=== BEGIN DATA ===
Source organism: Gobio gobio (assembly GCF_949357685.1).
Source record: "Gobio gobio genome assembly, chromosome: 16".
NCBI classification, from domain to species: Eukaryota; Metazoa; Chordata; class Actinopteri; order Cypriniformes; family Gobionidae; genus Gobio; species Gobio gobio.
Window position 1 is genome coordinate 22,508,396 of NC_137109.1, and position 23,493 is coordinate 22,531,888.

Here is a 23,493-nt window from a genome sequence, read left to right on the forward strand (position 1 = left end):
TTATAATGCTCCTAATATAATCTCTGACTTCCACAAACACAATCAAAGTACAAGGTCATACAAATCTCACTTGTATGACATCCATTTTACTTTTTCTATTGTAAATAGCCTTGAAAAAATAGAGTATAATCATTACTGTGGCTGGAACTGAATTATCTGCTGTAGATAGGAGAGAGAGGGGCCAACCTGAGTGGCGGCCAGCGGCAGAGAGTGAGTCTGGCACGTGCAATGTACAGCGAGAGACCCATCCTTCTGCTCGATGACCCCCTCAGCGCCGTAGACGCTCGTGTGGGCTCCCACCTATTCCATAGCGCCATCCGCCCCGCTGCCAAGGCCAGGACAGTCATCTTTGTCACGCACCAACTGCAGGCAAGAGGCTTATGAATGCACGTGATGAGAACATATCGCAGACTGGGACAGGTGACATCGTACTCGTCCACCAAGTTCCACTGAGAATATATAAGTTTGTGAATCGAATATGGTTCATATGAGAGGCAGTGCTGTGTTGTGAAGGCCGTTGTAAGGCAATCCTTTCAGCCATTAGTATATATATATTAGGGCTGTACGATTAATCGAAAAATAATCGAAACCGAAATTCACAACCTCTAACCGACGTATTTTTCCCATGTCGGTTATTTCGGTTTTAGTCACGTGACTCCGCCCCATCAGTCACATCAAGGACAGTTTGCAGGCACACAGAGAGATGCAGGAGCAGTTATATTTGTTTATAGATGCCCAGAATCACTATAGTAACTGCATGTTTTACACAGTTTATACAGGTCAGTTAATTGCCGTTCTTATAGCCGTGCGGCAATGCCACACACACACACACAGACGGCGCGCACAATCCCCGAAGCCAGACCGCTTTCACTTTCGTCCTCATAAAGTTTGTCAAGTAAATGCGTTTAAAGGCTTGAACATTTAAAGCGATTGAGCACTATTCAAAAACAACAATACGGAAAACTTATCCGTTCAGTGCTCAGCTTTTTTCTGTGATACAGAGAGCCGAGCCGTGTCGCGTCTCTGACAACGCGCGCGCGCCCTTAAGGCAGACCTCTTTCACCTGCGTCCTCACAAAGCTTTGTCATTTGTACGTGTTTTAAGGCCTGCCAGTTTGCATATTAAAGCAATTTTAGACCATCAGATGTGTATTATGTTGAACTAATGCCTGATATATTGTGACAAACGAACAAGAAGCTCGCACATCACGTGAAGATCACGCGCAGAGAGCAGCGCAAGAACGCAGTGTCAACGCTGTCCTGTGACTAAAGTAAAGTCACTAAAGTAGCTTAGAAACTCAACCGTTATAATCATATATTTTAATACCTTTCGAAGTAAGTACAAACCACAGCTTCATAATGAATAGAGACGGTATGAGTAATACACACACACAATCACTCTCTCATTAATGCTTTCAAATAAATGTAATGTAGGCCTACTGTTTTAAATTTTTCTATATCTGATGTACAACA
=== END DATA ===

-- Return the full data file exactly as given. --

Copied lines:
Source organism: Gobio gobio (assembly GCF_949357685.1).
Source record: "Gobio gobio genome assembly, chromosome: 16".
NCBI classification, from domain to species: Eukaryota; Metazoa; Chordata; class Actinopteri; order Cypriniformes; family Gobionidae; genus Gobio; species Gobio gobio.
Window position 1 is genome coordinate 22,508,396 of NC_137109.1, and position 23,493 is coordinate 22,531,888.

Here is a 23,493-nt window from a genome sequence, read left to right on the forward strand (position 1 = left end):
TTATAATGCTCCTAATATAATCTCTGACTTCCACAAACACAATCAAAGTACAAGGTCATACAAATCTCACTTGTATGACATCCATTTTACTTTTTCTATTGTAAATAGCCTTGAAAAAATAGAGTATAATCATTACTGTGGCTGGAACTGAATTATCTGCTGTAGATAGGAGAGAGAGGGGCCAACCTGAGTGGCGGCCAGCGGCAGAGAGTGAGTCTGGCACGTGCAATGTACAGCGAGAGACCCATCCTTCTGCTCGATGACCCCCTCAGCGCCGTAGACGCTCGTGTGGGCTCCCACCTATTCCATAGCGCCATCCGCCCCGCTGCCAAGGCCAGGACAGTCATCTTTGTCACGCACCAACTGCAGGCAAGAGGCTTATGAATGCACGTGATGAGAACATATCGCAGACTGGGACAGGTGACATCGTACTCGTCCACCAAGTTCCACTGAGAATATATAAGTTTGTGAATCGAATATGGTTCATATGAGAGGCAGTGCTGTGTTGTGAAGGCCGTTGTAAGGCAATCCTTTCAGCCATTAGTATATATATATTAGGGCTGTACGATTAATCGAAAAATAATCGAAACCGAAATTCACAACCTCTAACCGACGTATTTTTCCCATGTCGGTTATTTCGGTTTTAGTCACGTGACTCCGCCCCATCAGTCACATCAAGGACAGTTTGCAGGCACACAGAGAGATGCAGGAGCAGTTATATTTGTTTATAGATGCCCAGAATCACTATAGTAACTGCATGTTTTACACAGTTTATACAGGTCAGTTAATTGCCGTTCTTATAGCCGTGCGGCAATGCCACACACACACACACAGACGGCGCGCACAATCCCCGAAGCCAGACCGCTTTCACTTTCGTCCTCATAAAGTTTGTCAAGTAAATGCGTTTAAAGGCTTGAACATTTAAAGCGATTGAGCACTATTCAAAAACAACAATACGGAAAACTTATCCGTTCAGTGCTCAGCTTTTTTCTGTGATACAGAGAGCCGAGCCGTGTCGCGTCTCTGACAACGCGCGCGCGCCCTTAAGGCAGACCTCTTTCACCTGCGTCCTCACAAAGCTTTGTCATTTGTACGTGTTTTAAGGCCTGCCAGTTTGCATATTAAAGCAATTTTAGACCATCAGATGTGTATTATGTTGAACTAATGCCTGATATATTGTGACAAACGAACAAGAAGCTCGCACATCACGTGAAGATCACGCGCAGAGAGCAGCGCAAGAACGCAGTGTCAACGCTGTCCTGTGACTAAAGTAAAGTCACTAAAGTAGCTTAGAAACTCAACCGTTATAATCATATATTTTAATACCTTTCGAAGTAAGTACAAACCACAGCTTCATAATGAATAGAGACGGTATGAGTAATACACACACACAATCACTCTCTCATTAATGCTTTCAAATAAATGTAATGTAGGCCTACTGTTTTAAATTTTTCTATATCTGATGTACAACA